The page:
Pressured to compromise, coalition debates new proposal for judicial appointments


Coalition leaders met on Sunday night to discuss ways to modify the drastic judicial reform legislation it has been promoting in the face of mass demonstrations and civil disobedience against the measures.

One of the ideas under discussion is a proposal put forward by the main lawyer of the coalition MK Simcha Rothman on Sunday to change the legislation on the functioning of the Judicial Selection Committee, which would make all appointments to the Supreme Court not highly political.

According to his proposal, a ruling coalition would have full control over the first two appointments to the Supreme Court that would open during his tenure, but require the support of at least one opposition MK and one judge on the committee to make further appointments. the Court.

In contrast, the original legislation approved on first reading in the Knesset plenum would give the Coalition full control over all judicial appointments without the need for support from the opposition or the judiciary.

The opposition refused to negotiate with the government due to the opposition insisting the government not freeze the legislative process, leading to a standoff as the coalition unilaterally considered how to reform package to change radically.

Rothman’s proposal is the first publicly announced attempt by the coalition government to moderate its apparently radical reforms, which have been widely criticized by the opposition and many legal scholars and lawmakers as a power grab.

The Labor party, as well as campaign groups against judicial reform, quickly rejected the MK’s proposal, however.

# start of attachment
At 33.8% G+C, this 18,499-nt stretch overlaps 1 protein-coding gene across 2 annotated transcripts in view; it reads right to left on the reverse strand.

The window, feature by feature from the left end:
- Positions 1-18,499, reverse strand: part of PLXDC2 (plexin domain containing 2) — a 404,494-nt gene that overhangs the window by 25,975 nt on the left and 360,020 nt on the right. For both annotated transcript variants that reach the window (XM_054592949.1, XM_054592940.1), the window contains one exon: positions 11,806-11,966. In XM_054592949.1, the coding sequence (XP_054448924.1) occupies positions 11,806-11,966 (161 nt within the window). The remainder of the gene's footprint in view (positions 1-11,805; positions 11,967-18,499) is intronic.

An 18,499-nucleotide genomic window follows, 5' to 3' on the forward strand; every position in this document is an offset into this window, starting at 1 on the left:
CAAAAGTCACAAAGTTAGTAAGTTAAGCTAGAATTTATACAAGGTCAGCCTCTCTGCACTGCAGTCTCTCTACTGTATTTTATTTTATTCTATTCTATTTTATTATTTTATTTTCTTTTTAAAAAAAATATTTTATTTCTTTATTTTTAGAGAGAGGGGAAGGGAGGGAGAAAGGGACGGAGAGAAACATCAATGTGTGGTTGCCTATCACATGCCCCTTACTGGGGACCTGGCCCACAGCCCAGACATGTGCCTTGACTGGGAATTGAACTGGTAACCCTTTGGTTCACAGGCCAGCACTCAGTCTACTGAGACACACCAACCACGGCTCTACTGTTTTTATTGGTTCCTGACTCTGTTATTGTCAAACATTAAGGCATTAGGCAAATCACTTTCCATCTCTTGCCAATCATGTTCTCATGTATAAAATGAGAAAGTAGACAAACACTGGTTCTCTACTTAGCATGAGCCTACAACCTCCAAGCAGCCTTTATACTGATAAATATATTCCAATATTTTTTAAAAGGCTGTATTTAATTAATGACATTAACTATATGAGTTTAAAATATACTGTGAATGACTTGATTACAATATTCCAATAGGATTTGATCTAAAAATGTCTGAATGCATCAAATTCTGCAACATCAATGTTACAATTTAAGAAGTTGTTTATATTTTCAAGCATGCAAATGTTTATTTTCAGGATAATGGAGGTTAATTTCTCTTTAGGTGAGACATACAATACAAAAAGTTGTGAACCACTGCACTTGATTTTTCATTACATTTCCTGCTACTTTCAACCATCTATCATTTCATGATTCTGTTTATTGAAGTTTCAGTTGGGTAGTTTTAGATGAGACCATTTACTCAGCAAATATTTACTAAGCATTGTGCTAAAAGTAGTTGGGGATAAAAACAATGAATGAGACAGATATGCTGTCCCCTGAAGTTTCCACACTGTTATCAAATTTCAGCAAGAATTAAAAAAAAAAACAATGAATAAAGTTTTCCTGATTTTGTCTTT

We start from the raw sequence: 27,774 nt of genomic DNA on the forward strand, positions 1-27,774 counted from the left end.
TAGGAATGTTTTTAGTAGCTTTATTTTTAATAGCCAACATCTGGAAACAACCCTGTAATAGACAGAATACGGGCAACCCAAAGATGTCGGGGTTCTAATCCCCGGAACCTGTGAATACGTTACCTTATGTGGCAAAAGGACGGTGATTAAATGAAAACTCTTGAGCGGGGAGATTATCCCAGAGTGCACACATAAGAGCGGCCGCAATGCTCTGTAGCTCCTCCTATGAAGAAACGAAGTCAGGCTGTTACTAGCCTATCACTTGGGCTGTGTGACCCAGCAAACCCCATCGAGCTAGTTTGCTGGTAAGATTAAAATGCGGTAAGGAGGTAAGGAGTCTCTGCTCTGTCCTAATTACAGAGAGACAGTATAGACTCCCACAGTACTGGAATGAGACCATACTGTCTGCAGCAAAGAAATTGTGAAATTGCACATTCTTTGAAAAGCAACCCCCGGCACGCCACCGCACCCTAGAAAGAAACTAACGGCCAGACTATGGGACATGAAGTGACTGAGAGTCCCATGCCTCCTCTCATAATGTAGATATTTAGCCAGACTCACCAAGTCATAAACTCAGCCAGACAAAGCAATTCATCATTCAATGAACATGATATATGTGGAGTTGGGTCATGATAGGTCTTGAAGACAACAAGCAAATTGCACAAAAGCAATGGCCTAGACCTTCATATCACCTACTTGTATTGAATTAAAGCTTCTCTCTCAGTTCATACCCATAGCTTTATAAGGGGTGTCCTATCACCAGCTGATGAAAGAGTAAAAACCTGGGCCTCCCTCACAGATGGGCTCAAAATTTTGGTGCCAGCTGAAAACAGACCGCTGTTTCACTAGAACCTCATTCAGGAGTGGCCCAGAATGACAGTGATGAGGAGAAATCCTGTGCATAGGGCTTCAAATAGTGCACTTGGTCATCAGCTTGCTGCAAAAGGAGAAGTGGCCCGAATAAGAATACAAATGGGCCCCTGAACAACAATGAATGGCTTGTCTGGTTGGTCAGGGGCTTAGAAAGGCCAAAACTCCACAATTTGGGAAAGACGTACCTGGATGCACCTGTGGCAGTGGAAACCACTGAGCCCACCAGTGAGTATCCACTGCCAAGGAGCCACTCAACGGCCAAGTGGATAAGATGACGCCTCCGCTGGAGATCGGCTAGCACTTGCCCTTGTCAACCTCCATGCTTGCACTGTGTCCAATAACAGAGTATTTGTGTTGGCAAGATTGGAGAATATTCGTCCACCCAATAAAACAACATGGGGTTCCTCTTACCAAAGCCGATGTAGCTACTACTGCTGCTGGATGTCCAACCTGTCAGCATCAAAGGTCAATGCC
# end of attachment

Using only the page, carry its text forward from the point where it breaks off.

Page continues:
Explaining the rationale behind the new proposal, Rothman, who chairs the Knesset Constitution, Justice and Law Committee where the judicial reform legislation is being prepared, said it was designed to have “as many people as possible in Israel of the opinion that they have the Supreme Court,” and to enable “the people to choose the judges” but at the same time “to prevent a political force from taking control of the [Supreme] Court.”

According to the proposed changes, the Judicial Selection Committee would be expanded from nine to 11 members. It would include three government ministers from three different parties; three coalition MKs from three different parties; two opposition MKs from two different parties; and three judges from the Supreme Court, including the president of the court.

Illustrations: The then Minister of Justice Ayelet Shaked seen with Chief Justice Miriam Naor, Minister of Finance Moshe Kahlon and members of the Committee for Judicial Selection at a meeting of the committee at the Ministry of Justice in Jerusalem on February 22 2017. (Yonatan Sindel /Flash90)

Appointments would be made by a simple majority of six out of 11 members for the first two appointments to the Supreme Court in the Knesset term. After these appointments, the majority that would be needed would remain six out of 11 but among them at least one member of the opposition and one judge would support the nomination to approve it.

In effect, this would mean that two coalition-backed judges could be appointed with ease, and the central candidates would probably be consensus candidates.

If the current Knesset were to last a full four years, up to four Supreme Court judges would reach the mandatory retirement age of 70.

A vote of nine out of 11 committee members would be required to remove a judge.

For appointments to the lower courts, the support of seven of the 11 committee members would be required for an appointment. The judicial members of the committee would also be different and would include the president of the Supreme Court together with a district court president to be selected by a panel of district court presidents, and a magistrate court president to be selected by a panel. of magistrates court presidents.

This would ensure that a ruling coalition could not appoint judges to the district courts and magistrates on its own, Rothman said.

MK Simcha Rothman, Head of the Constitution Committee, at a committee meeting at the Knesset in Jerusalem on March 5, 2023. (Erik Marmor/Flash90)

“I think that everyone who followed the [committee] It can be seen from hearings that there is an attempt here to put people’s minds at ease,” said Rothman.